You might always have wanted Google to index your new blog posts the second they’re live, but it doesn’t simply happen. While expecting googlebot to permanently reside on your site is a bit unrealistic in nature, you can still make use of various ethical ways that’d make googlebot come back to your site often, and not only that, also get the new pages on your site indexed quickly, even if you’re not the New York Times or Mashable.
Last month, I changed the month and year based permalink structure of TechTage to a simpler one based on just the post name. When I initially changed the structure from WordPress settings, I was quick to notice that old links were not working any more. With a quick .htaccess tweak, I was able to fix that and so far all my old URLs are 301 redirecting to the current ones. This was a lot easier to achieve than I had anticipated, and I’m going to show how you can do it too in this post.
Infographics are quite popular among inbound marketers and websites in technologically sound industries. You can produce infographics as part of your current content marketing campaign and see the light of some additional benefits.
One of the most lucrative benefits of publishing an infographic is the backlinks that it acquires over-time. As infographics tend to seem more intriguing to people than plain text, they tend to be shared more than traditional blog posts or any other textual form of content. The vast number of shares and more importantly, backlinks, offer unparalleled SEO perks to websites.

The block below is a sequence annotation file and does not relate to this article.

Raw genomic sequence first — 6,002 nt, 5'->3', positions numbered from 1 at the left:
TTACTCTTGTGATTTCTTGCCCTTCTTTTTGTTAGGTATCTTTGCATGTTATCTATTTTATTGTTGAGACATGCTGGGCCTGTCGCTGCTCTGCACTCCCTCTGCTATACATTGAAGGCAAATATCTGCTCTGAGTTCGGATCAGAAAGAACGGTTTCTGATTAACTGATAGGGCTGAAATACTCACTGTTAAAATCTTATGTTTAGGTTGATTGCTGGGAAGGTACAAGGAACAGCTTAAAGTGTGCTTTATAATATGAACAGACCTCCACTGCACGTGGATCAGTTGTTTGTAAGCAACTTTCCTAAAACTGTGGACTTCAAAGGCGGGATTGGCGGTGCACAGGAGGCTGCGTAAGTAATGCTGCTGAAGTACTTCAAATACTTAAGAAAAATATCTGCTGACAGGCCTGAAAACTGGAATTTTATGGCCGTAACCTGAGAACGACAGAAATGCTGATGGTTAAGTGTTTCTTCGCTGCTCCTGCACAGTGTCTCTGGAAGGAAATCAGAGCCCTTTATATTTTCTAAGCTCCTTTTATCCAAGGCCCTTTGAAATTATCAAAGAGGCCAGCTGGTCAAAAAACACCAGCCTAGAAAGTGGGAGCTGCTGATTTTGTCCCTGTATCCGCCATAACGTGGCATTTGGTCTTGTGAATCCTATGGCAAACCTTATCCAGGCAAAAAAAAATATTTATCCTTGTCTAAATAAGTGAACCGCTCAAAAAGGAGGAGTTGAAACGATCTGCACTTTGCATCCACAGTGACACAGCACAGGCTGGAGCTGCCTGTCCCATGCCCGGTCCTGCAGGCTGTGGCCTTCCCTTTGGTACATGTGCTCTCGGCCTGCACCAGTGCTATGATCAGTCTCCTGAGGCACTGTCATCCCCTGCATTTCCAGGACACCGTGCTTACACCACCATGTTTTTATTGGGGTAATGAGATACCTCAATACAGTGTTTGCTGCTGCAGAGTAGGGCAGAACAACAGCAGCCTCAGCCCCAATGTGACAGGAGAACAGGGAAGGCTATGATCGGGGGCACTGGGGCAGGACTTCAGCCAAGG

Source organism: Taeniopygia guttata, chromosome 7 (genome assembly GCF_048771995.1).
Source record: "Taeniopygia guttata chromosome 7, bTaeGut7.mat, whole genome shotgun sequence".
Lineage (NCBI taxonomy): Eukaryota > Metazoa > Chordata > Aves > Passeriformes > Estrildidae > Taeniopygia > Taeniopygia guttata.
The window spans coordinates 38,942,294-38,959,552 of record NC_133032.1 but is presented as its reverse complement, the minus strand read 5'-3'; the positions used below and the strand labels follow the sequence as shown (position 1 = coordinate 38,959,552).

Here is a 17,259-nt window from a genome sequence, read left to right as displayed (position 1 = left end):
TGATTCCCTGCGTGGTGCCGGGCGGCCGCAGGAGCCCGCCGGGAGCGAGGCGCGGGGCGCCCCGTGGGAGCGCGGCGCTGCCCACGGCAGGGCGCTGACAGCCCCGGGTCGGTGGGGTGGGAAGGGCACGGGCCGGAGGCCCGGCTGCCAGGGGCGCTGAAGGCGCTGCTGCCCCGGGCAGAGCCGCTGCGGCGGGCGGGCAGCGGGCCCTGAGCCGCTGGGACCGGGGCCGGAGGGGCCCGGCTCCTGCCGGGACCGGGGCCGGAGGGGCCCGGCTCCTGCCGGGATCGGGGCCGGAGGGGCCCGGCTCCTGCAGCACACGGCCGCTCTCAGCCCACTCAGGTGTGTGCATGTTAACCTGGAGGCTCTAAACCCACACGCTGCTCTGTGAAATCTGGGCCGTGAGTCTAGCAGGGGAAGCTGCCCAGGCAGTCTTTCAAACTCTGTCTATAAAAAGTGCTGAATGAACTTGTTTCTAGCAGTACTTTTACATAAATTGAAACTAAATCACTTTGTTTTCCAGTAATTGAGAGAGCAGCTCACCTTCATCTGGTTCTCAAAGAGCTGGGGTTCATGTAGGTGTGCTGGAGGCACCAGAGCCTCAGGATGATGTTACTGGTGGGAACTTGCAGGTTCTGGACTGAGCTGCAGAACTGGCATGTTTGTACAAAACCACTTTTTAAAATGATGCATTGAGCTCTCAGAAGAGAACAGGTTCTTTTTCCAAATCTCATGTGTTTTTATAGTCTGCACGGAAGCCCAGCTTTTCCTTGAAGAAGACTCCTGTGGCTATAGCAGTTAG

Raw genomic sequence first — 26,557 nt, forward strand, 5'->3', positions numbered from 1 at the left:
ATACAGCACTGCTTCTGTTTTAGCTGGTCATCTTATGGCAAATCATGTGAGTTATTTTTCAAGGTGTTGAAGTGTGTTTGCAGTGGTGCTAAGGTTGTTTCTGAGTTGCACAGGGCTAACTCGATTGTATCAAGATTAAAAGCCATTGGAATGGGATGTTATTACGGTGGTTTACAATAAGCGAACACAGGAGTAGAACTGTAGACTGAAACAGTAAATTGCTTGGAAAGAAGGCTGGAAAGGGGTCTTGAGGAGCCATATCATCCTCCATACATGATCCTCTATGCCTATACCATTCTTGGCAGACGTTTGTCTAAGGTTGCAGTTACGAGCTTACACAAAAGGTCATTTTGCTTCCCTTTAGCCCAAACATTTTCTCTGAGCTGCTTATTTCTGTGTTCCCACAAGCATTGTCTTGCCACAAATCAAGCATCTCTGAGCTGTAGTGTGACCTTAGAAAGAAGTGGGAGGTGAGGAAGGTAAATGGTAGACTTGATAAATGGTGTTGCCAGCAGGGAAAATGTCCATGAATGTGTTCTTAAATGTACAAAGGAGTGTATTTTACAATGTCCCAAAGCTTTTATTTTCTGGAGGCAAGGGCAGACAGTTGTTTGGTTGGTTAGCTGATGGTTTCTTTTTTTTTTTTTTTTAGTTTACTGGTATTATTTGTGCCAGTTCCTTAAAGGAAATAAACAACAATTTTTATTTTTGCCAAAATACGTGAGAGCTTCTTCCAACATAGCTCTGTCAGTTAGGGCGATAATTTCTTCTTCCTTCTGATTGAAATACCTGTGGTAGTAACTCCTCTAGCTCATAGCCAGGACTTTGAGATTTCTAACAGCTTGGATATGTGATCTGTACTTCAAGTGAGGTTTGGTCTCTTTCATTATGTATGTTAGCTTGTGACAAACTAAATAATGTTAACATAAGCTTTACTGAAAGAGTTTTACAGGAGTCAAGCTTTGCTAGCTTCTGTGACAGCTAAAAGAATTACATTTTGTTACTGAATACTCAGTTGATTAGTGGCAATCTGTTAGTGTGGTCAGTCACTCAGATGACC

Since, infographics can be often get costly to produce, in this post I’m gonna talk about how you can make the most of your published infographics and earn more links to them.
As you probably already know, I didn’t start TechTage from the scratch. Instead, I revamped my beloved smartphone and general tech blog and just got a new domain for it. As I didn’t post smartphone stuff or general tech news etc. anymore, soon enough Google was having troubles determining what the site was actually about.
I later came to realise that due to this, and because of the fact that the old site used to contain posts that I wouldn’t say were low-quality, but they certainly were short and lacked depth. I didn’t need those posts anymore (as most were time-sensitive anyway), but I didn’t want to remove them completely either. On the other hand, Authorship wasn’t doing its magic on SERPs for this site and it was ranking horribly. So, I decided to no-index around 1,100 old posts. It wasn’t easy, and WordPress didn’t have a built in mechanism or a plugin which could make the job easier for me. So, I figured a way out myself.
Link building can be quite different than traditional SEO. In fact, I don’t like to classify Link Building under SEO for various reasons, with the most important one being that link building hasn’t really got anything to do with optimizing your site for search engines,
it’s rather a way to push your site for better organic search rankings.
Over the last few months, I’ve run an experiment. I built different types of links (main point of division – link juice vs. link trust / authority) to test sites or whatever sites I wanted. Then I observed the results. This is going to be a medium-sized post about my findings.